Spring, in the midwest especially, is a time of big important changes. Flowers bloom, grass turns green, allergies may be returning for some. It also means spring cleaning – that wonderful feeling that after a winter of hiding inside and sprinting over icy parking lots to avoid your face turning numb, you must not spend hours cleaning your house and yard. (more…)
The laws of water heaters are changing at the turn of the new year, January 1, 2015.
We want you to be educated on the new laws. Please read the PDF that outlines the new regulations. We would be happy to help you understand these new laws – Contact Us!
NAECA Guidelines here there are a number of different recources that you can look over.
In 1989, Ted Galloway wanted to find a way to heat his home on the Lake Winnebago in Neenah, WI. He needed to find the best in the area to create a system that would withstand temperatures of 90 degrees in the summer to below -20 in the winter. He decided that using hydronic heating was the best way to go.
Jim Dennee, heating department manager at W.S. Patterson Co. (now First Supply/Gerhard’s), teamed up with Robert Keyes, then, president of Keyes and Sons Plumbing and Heating to help Galloway create his hydronic heating system.
Sadly, Bob Keyes has since passed away, but the partnership between First Supply/Gerhard’s and Keyes and Sons Plumbing continues. He would be very proud of his team.
Read the full article here.
Flushmate III Safety Recall Notice
**Updated** We received another letter for this recall
Flushmate issued a safety recall notice for their Flushmate III Pressure-Assisted System.
“Affected units can burst at or near the vessel weld seam, releasing stored pressure. This pressure can lift the tank lid and shatter the tank, posing impact or laceration hazards to consumers and property damage.”
It includes Flushmate III units manufactured from October 14, 1997 to April 30, 2011.
Click here to download the full recall notice and how you can get a free repair kit.
If you own a house or rental properties, following these maintenance tips will save you a lot of money and headaches.
1. Water Heaters:
- Flush once a year.
- Leave your water heater on to keep pressure on the tank.
- Four times a year (if water condition warrants it) put a hose at the water heater drain and run water into a white clean pail to check water debris. Five gallons is usually sufficient.
- Clean the vacuum intake screen. You need air to make fire, and all the air comes through this screen, so make sure it’s clear to get a good, efficient flame. It’s typically plugged with dryer lint and / or pet hair.
- Keep surrounding area clear. Do not store anything within a 3’ radius of the heater. Keep snow & ice clear of the exhaust for power vented water heaters.
Is gas or electric the best water heater for you? Consider the stats. The national average to operate a gas water heater is $200.00 per year @ 41 gallons per hour @ 90° rise. The cost of an electric water heater is $475.00 per year.
To change from electric to gas please call us at (920) 725-2494 for an estimate.
2. Building Shut-Offs:
- In case of an emergency could you shut your water off to your home? We coordinate with your municipality and arrange to change the old gate valves to ball valves.
3. Dryer Vents:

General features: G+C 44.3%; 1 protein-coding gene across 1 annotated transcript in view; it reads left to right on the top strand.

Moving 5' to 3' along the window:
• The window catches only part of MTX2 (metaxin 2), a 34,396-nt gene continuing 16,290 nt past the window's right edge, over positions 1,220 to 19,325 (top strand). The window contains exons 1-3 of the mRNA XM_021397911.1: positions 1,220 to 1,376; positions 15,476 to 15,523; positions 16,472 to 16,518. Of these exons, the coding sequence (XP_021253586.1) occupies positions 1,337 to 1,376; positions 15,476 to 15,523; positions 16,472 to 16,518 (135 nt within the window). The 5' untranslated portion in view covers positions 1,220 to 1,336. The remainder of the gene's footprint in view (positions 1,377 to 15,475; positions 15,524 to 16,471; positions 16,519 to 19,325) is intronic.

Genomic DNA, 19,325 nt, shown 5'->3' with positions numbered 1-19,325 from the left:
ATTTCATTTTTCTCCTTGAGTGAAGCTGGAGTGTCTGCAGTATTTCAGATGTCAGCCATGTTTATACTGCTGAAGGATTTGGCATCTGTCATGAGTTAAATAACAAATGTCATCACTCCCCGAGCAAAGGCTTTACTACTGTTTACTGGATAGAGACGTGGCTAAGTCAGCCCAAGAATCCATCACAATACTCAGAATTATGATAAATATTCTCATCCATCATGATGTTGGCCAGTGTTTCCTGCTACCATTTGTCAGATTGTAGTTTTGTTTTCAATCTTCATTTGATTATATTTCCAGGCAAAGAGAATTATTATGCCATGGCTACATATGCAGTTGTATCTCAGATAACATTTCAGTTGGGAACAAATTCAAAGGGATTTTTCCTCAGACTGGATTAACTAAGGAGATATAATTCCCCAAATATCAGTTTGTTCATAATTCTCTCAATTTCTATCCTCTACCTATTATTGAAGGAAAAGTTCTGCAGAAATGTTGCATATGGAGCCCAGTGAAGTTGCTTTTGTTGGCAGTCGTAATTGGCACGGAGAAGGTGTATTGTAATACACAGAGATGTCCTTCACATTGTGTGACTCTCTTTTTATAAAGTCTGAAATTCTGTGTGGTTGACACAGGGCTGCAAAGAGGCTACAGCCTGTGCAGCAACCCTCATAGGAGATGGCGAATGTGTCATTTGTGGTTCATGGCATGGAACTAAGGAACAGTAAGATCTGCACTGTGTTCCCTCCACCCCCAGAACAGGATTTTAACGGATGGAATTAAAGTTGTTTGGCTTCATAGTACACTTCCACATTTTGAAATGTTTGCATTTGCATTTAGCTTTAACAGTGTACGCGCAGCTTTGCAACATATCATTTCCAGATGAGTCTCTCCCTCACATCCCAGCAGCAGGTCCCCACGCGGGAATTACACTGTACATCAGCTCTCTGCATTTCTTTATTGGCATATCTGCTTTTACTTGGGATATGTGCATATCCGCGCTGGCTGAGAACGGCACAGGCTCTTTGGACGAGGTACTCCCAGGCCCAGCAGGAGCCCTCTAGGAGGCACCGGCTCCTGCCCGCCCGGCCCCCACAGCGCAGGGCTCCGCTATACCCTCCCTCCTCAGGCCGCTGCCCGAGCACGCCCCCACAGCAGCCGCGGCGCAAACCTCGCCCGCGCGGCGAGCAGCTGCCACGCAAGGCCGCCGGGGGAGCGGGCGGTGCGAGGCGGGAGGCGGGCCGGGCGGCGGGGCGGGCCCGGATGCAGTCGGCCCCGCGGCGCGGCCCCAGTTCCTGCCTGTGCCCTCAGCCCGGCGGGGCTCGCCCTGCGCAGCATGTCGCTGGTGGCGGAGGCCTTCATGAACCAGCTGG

- Use aluminum pipes, not flex pipes.
- Flex pipes can get plugged up and cause a fire
- We have a tool to clean it out from both the inside and the outside. Using a hanger is not long enough; you have to make sure the whole line is clear.
4. Outside faucets:
- Keep them properly drained.
- Turn shut off valve inside & then open faucet outside. If it doesn’t shut off all the way, then change its parts.
5. Sump pumps:
- Remove flexible discharge.
- In the winter, install a hard pipe like PVC. Typical sump pump lines are flexible with ribs. In the winter, water sits in these ribs and freezes. Eventually it gets plugged with ice, and will burn out your pump.
- If your sump pump seems to be running more often, but there isn’t any water (rain), then check the discharge line – it’s probably frozen.
- Use Sonin water alarms to alert you when your sump pump overflows.
- Add a battery back-up if you are in a high water table.
- To find leaks between the tank and bowl, add food coloring to the water.
- Add a new gasket to the bottom of the flush valve
- Use Santeen to clear holes under the rim of bowl.
- Use Flush-n-Sparkle. It’s a new product that fights stains every time you flush without deteriorating the gasket.
- Don’t use chlorine tablets because they wreck gaskets.
- Touch the flapper. If your fingers get dirty when you touch it, replace it.
- To clear your drains, pour baking soda (2 tablespoons) & vinegar (2 cups) in the drain & let it sit for 1-2 hours.
- Then run hot water. If that solution doesn’t work, try pouring Coca-Cola into the drain.
- Try bio-clean for toilet outhouses and floor drains, drain clear for lavatory drains or shower drains
- DO NOT use liquid plumber or Drano! They are corrosive and will eat holes in old galvanized or cast iron piping.
- If your disposal only hums, it may be jammed.
- To unjam it, use an allen wrench.
- If the wrench doesn’t do anything, press the reset button. It’s on the bottom, just off center. The easiest way to do so is to take the eraser end of a pencil, put it in the hole, and push the reset.
9. Faucet Leaks:
- Try replacing the O-rings, bib washers, seat & springs, retainer cup, or bib seat.
- Are the handles covered in film? Clean with vinegar or put them in your dishwasher.
10. Shower heads
- Not as powerful as they used to be? Try soaking them in vinegar.
We are pleased to have reached the point that we are ready to launch our brand new site! We hope you find it easy to navigate and pleasing to the eye. Hope you are all having a great start to 2013.